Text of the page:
Irish Soda Bread
I know I'm too late for anyone (in this time zone, anyway) to make this for St. Patrick's Day, but I'd seriously urge you to consider making this bread for year-round consumption, as it is ridiculously delicious! I didn't know until this morning when I was looking for recipes, but apparently the raisin-studded soda bread that most Americans eat is actually something called spotted dick. Spotted dick, of course, being one of those things that turns up in British novels in order to make junior high students giggle.
Regardless, real soda bread is a wheat bread filled with crunchy grains. A bit too crumbly for sandwich bread, but would pair well with soups. It's just as good a platform for sinful amounts of butter as the American version, too. Trust me. Plus, the sunflower seeds react with the soda during baking and turn green, so it can match your beer! I don't mean that. Green beer is gross. Have a nice pint of Guinness or Harp like a sane person.
Recipe is from Epicurious and was reprinted from this cookbook. The online version (and presumably the print one) has a very interesting introduction if you care to go read it. I've modified it a bit based on what I could and couldn't find at Whole Foods and the fact that the dough didn't hit the right consistency until I'd added quite a lot of extra flour, but feel free to go try the original if you prefer.
* 1 3/4 cups unbleached all-purpose flour
* 1 1/2 cup whole wheat flour or graham flour, plus more for shaping*
* 3 tablespoons cold unsalted butter, cut into tablespoon-sized pieces
* 2 teaspoons baking soda
* 1 3/4 teaspoons salt
* 2 tablespoons granulated sugar
* 1/3 cup oat bran
* 1/4 cup untoasted wheat germ
* 2 tablespoons flaxseed
* 1/3-1/2 cup raw sunflower seeds
* 1 large egg
* About 1 3/4 cups buttermilk**
* Original calls for only 1 cup, but I ended up adding at least another 1/2 cup in order to get the dough to a workable dryness. You might want to start with one and add more as needed.
** I made my own, with about 1 3/4 tablespoons of white vinegar in 1 3/4 cups of regular milk.
Instructions (copied directly, with my notes added in italics)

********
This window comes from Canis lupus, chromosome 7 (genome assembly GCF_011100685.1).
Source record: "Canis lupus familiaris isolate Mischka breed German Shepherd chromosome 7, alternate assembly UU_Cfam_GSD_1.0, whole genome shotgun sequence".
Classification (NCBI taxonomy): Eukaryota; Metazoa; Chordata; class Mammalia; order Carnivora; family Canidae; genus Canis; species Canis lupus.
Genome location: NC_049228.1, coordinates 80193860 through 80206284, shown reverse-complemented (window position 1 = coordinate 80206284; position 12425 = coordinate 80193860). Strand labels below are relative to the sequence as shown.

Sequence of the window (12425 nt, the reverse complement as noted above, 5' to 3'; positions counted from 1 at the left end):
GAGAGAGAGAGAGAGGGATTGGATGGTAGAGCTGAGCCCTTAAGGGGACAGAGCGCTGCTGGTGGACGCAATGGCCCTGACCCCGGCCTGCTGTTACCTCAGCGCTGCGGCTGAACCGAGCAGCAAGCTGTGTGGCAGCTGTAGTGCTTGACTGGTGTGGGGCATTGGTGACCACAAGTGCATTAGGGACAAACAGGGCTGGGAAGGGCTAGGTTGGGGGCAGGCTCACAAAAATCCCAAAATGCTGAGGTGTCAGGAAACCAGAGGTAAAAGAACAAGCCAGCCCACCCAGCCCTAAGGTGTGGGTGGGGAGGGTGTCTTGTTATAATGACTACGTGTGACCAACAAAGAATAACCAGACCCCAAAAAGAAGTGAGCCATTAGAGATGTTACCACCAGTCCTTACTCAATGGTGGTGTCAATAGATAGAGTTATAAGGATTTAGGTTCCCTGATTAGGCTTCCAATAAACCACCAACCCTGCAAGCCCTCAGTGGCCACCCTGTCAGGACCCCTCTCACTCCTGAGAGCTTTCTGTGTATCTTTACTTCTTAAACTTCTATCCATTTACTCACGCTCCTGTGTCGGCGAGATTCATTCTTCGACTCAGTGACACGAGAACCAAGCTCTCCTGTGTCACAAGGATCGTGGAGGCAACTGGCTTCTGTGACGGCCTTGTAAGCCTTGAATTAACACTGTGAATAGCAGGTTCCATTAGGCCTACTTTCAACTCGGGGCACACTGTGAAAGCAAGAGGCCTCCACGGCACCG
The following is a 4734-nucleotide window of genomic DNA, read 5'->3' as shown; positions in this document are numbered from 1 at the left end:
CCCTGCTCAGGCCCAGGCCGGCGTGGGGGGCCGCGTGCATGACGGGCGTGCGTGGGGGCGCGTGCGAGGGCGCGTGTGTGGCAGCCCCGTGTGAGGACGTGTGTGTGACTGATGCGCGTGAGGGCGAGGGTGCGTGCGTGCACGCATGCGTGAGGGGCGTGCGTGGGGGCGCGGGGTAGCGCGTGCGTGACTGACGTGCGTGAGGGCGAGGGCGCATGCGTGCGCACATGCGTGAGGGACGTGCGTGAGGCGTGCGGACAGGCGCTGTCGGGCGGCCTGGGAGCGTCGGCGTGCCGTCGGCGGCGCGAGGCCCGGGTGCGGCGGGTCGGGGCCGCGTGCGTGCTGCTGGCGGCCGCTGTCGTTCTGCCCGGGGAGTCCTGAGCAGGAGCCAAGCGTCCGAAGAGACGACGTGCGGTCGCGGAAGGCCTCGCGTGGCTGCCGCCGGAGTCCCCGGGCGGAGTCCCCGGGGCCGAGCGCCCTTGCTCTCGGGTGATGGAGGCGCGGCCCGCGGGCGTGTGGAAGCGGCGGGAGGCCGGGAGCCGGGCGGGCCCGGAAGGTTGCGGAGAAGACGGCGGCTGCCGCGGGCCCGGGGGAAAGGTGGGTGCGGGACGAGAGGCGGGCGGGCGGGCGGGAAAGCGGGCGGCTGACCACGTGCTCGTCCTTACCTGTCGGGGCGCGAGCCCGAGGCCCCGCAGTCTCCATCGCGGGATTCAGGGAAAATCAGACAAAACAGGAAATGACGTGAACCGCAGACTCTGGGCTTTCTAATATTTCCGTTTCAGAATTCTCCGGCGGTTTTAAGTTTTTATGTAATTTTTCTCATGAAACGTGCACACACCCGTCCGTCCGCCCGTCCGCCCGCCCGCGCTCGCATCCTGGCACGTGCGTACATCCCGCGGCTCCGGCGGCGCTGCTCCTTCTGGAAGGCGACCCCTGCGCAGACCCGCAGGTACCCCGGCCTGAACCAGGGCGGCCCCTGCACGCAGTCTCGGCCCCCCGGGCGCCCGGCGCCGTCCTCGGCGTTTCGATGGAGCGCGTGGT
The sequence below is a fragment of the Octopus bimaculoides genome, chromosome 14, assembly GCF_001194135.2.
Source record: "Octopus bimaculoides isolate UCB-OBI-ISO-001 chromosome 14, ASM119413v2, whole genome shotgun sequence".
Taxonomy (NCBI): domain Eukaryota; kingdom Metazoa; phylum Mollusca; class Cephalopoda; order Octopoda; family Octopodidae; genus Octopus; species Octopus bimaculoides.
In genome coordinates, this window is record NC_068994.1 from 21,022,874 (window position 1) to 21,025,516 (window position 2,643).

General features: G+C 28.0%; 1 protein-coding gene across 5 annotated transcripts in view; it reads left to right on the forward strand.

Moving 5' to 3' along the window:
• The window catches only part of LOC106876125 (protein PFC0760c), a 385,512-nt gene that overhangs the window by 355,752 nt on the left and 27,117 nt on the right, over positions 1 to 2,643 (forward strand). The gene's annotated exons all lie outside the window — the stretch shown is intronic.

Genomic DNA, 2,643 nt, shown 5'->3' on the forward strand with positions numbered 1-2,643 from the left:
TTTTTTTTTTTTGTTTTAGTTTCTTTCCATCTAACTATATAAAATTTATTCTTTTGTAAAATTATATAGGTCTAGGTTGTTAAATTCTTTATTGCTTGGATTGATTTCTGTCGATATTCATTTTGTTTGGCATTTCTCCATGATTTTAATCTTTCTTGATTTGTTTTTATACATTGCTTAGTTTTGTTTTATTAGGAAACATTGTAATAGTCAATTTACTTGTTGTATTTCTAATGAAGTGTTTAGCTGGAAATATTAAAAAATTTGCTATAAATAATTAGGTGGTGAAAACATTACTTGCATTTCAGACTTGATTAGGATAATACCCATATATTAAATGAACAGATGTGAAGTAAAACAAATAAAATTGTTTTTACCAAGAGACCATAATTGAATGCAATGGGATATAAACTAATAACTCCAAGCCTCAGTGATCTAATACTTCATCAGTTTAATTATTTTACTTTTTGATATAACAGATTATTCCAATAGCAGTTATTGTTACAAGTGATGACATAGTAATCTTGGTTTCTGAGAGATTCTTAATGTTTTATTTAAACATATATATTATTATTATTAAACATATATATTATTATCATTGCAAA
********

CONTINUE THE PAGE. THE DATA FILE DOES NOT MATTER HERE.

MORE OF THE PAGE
Adjust an oven rack to the center position and preheat the oven to 425°F. Coat a heavy baking sheet with vegetable cooking spray or line it with a silicone baking pan liner or aluminum foil (I'm in favor of the last one).
In a large bowl, stir together the all-purpose flour and whole wheat flour. Add the butter and work it into the dry ingredients with your fingertips until the fat particles are very fine (This seemed incredibly weird to me, until I realized that the butter isn't supposed to absorb all the flour. Just mush it around with your fingers, pressing the flour into it, until you can run your fingers through the bowl and not find any lumps of butter). Stir in the baking soda, salt, sugar, wheat bran, oat bran, wheat germ, flaxseed, and sunflower seeds.
Beat the egg lightly with a fork in a 2-cup glass measure. Add enough buttermilk to come to the 2-cup line and stir with the fork to combine well. Add the liquid to the dry ingredients and stir with a wooden spoon or rubber spatula until the dough gathers into a thick, wet-looking mass (Much wetter than you think bread dough should be, at least in my experience).
Sprinkle your work surface with whole wheat flour and scrape the dough onto it. Dust the dough with a bit more whole wheat flour (I tried these two steps. Then I dumped it back into the bowl and mixed in a lot more flour. Tried it again. Ended up going directly from bowl to baking sheet, in the end). Pat the dough into a circular shape about 7 inches across and 2 inches high and transfer it to the prepared baking sheet (If you haven't already done so. Dough will be kind of saggy and sticky and seem very wrong). Don't be concerned about evenness—the loaf should look rustic. Make a cross-shaped indentation on top of the loaf going right to the edges. I use a plastic bench scraper and press it into the dough very gently; don't actually cut the dough. During baking the indentation expands, giving the top of the loaf an attractive pattern.
Bake the bread for about 40 minutes (I took mine out at 33 minutes), until it is well browned and sounds hollow when rapped on the bottom. An instant-read thermometer inserted into the center of the loaf should register 195° to 200°F. Cool the loaf on a wire cooling rack, and serve warm or at room temperature. Cut into quarters and slice each quarter with a sharp serrated knife. Delicious with butter.
The loaf keeps well at room temperature, wrapped in plastic wrap, for 2 to 3 days. The entire loaf or quarters of it can also be frozen when completely cool. Wrap in plastic wrap, place in heavy-duty resealable plastic bags, and freeze for up to 2 weeks. Thaw completely before unwrapping. If desired, refresh the bread in a preheated 300°F oven for 10 minutes.
Coming soon: more Wardrobe Therapy, plus paprikas and dessert recipes from the long-ago birthday party. Oh, and soft pretzels wrapped around stuff.